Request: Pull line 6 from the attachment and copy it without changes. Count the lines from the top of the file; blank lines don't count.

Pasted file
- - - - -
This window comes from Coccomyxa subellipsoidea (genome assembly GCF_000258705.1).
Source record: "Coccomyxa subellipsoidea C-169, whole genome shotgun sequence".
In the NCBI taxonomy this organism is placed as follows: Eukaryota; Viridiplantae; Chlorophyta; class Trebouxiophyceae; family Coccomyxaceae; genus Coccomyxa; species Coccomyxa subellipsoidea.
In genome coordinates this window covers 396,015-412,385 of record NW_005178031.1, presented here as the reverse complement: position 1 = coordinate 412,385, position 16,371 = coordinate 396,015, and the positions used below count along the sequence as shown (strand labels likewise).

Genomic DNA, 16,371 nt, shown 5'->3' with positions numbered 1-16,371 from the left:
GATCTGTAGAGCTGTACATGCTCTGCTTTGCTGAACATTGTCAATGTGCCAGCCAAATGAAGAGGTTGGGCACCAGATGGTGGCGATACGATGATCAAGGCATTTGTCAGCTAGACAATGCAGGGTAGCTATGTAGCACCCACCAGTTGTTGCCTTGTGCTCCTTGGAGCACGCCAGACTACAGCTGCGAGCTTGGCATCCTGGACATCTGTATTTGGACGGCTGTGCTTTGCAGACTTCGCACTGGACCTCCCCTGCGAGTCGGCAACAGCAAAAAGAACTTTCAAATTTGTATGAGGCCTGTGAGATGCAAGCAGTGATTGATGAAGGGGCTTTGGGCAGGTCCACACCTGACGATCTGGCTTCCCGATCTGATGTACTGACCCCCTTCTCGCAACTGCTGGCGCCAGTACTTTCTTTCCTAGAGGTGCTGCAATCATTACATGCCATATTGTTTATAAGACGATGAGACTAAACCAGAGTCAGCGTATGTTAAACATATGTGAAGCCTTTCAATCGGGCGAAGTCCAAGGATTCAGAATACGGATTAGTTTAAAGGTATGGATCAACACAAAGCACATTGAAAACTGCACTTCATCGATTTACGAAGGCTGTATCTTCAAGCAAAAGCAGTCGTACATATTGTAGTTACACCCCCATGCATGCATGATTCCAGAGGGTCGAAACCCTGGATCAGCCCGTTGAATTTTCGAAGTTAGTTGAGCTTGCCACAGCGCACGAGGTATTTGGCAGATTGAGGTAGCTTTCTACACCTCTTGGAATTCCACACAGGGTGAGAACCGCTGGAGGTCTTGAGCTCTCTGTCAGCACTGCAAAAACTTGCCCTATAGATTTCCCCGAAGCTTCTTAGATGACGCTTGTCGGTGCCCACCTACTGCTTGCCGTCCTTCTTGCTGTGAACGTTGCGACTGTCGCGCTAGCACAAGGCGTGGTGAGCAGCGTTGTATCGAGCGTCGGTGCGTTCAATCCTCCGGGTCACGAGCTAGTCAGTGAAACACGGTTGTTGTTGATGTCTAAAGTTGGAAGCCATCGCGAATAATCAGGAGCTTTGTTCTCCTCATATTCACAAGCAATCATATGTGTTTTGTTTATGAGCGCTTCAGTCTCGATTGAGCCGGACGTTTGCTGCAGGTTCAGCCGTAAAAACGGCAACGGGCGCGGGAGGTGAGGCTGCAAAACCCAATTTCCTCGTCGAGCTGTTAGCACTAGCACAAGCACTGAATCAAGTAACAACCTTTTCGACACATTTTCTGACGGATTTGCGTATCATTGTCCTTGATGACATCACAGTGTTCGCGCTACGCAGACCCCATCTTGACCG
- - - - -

GATCTGTAGAGCTGTACATGCTCTGCTTTGCTGAACATTGTCAATGTGCCAGCCAAATGAAGAGGTTGGGCACCAGATGGTGGCGATACGATGATCAAGGCATTTGTCAGCTAGACAATGCAGGGTAGCTATGTAGCACCCACCAGTTGTTGCCTTGTGCTCCTTGGAGCACGCCAGACTACAGCTGCGAGCTTGGCATCCTGGACATCTGTATTTGGACGGCTGTGCTTTGCAGACTTCGCACTGGACCTCCCCTGCGAGTCGGCAACAGCAAAAAGAACTTTCAAATTTGTATGAGGCCTGTGAGATGCAAGCAGTGATTGATGAAGGGGCTTTGGGCAGGTCCACACCTGACGATCTGGCTTCCCGATCTGATGTACTGACCCCCTTCTCGCAACTGCTGGCGCCAGTACTTTCTTTCCTAGAGGTGCTGCAATCATTACATGCCATATTGTTTATAAGACGATGAGACTAAACCAGAGTCAGCGTATGTTAAACATATGTGAAGCCTTTCAATCGGGCGAAGTCCAAGGATTCAGAATACGGATTAGTTTAAAGGTATGGATCAACACAAAGCACATTGAAAACTGCACTTCATCGATTTACGAAGGCTGTATCTTCAAGCAAAAGCAGTCGTACATATTGTAGTTACACCCCCATGCATGCATGATTCCAGAGGGTCGAAACCCTGGATCAGCCCGTTGAATTTTCGAAGTTAGTTGAGCTTGCCACAGCGCACGAGGTATTTGGCAGATTGAGGTAGCTTTCTACACCTCTTGGAATTCCACACAGGGTGAGAACCGCTGGAGGTCTTGAGCTCTCTGTCAGCACTGCAAAAACTTGCCCTATAGATTTCCCCGAAGCTTCTTAGATGACGCTTGTCGGTGCCCACCTACTGCTTGCCGTCCTTCTTGCTGTGAACGTTGCGACTGTCGCGCTAGCACAAGGCGTGGTGAGCAGCGTTGTATCGAGCGTCGGTGCGTTCAATCCTCCGGGTCACGAGCTAGTCAGTGAAACACGGTTGTTGTTGATGTCTAAAGTTGGAAGCCATCGCGAATAATCAGGAGCTTTGTTCTCCTCATATTCACAAGCAATCATATGTGTTTTGTTTATGAGCGCTTCAGTCTCGATTGAGCCGGACGTTTGCTGCAGGTTCAGCCGTAAAAACGGCAACGGGCGCGGGAGGTGAGGCTGCAAAACCCAATTTCCTCGTCGAGCTGTTAGCACTAGCACAAGCACTGAATCAAGTAACAACCTTTTCGACACATTTTCTGACGGATTTGCGTATCATTGTCCTTGATGACATCACAGTGTTCGCGCTACGCAGACCCCATCTTGACCG